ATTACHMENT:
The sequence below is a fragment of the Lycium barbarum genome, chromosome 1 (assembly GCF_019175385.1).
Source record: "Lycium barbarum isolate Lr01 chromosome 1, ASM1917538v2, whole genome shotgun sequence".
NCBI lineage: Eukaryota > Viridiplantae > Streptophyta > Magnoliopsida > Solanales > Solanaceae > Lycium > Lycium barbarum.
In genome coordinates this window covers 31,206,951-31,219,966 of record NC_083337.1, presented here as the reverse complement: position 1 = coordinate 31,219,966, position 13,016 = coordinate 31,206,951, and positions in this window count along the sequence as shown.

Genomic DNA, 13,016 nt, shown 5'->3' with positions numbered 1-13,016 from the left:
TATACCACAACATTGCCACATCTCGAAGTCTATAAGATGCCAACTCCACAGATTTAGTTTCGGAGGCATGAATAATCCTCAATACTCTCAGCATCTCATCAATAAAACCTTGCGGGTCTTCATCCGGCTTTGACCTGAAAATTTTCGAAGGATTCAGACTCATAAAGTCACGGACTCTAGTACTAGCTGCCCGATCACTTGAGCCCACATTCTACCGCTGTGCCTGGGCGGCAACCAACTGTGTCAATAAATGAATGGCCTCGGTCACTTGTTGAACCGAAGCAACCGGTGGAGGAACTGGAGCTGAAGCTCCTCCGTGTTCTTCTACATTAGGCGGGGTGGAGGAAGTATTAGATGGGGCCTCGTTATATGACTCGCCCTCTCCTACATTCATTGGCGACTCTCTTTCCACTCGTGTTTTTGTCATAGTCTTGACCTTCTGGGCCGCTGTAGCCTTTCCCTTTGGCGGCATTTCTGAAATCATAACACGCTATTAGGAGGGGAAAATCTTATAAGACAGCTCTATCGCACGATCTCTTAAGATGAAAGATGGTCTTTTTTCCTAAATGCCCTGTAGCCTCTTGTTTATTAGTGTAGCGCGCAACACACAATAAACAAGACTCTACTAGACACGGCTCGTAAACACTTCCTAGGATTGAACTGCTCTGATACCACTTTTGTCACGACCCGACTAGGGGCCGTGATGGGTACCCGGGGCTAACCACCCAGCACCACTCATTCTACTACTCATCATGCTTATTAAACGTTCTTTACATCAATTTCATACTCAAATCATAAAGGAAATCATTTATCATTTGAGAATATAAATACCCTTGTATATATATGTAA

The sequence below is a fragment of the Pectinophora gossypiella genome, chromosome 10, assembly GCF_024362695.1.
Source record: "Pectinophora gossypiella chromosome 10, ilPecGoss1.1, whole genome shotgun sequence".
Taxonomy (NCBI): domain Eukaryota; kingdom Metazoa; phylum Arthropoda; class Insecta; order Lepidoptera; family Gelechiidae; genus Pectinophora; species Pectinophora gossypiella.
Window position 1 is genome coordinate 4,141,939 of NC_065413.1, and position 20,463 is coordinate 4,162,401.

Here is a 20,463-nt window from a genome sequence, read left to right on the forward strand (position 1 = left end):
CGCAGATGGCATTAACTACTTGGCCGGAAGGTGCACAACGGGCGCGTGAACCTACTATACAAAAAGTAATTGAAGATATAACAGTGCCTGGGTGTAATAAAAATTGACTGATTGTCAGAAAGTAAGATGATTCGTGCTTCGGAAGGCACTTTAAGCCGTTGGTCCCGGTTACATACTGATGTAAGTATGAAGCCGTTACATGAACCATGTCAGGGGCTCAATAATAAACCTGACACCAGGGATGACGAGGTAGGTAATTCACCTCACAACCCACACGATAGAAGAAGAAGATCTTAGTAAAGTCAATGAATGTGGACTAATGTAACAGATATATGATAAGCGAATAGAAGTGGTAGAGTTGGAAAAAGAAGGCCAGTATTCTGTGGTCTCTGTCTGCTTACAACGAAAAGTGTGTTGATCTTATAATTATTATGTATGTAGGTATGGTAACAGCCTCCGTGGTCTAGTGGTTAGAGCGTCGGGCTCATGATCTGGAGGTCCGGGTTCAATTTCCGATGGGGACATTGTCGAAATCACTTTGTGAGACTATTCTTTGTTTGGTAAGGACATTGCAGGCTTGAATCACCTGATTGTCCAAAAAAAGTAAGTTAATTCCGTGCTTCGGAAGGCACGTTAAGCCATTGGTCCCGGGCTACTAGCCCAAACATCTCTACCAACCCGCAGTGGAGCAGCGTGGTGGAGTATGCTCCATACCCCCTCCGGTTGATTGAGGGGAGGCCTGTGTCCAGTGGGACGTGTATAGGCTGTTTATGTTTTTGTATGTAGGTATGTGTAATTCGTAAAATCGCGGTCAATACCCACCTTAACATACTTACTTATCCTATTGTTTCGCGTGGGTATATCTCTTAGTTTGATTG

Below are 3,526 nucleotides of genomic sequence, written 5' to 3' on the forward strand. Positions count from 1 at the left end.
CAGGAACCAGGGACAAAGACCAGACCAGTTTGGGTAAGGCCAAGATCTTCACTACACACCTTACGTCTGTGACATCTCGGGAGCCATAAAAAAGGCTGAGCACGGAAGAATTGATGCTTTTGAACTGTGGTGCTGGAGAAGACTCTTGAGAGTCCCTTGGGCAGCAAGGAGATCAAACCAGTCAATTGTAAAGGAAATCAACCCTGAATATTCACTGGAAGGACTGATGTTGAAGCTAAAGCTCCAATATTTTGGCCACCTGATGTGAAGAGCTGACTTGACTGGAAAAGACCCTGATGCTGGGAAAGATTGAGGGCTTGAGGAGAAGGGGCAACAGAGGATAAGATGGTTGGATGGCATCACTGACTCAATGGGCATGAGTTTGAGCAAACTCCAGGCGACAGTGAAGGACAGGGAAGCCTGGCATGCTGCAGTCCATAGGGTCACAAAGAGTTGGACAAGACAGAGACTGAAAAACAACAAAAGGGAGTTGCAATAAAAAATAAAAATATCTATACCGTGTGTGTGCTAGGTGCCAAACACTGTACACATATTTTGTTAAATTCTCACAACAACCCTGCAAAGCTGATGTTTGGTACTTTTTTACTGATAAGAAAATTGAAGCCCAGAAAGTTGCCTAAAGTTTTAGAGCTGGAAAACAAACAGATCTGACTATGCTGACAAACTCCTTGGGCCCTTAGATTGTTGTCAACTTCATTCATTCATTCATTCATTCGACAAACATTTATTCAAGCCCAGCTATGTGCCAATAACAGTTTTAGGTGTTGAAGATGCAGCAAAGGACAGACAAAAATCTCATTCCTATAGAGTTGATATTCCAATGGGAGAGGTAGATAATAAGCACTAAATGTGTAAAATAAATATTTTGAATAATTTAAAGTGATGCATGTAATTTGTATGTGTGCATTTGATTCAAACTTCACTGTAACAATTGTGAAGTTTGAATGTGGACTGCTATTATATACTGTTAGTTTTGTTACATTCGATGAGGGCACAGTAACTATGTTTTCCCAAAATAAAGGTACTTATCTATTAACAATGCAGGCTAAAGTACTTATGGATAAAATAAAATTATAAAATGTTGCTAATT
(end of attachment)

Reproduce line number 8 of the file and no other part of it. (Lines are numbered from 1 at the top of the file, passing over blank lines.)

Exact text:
Source record: "Pectinophora gossypiella chromosome 10, ilPecGoss1.1, whole genome shotgun sequence".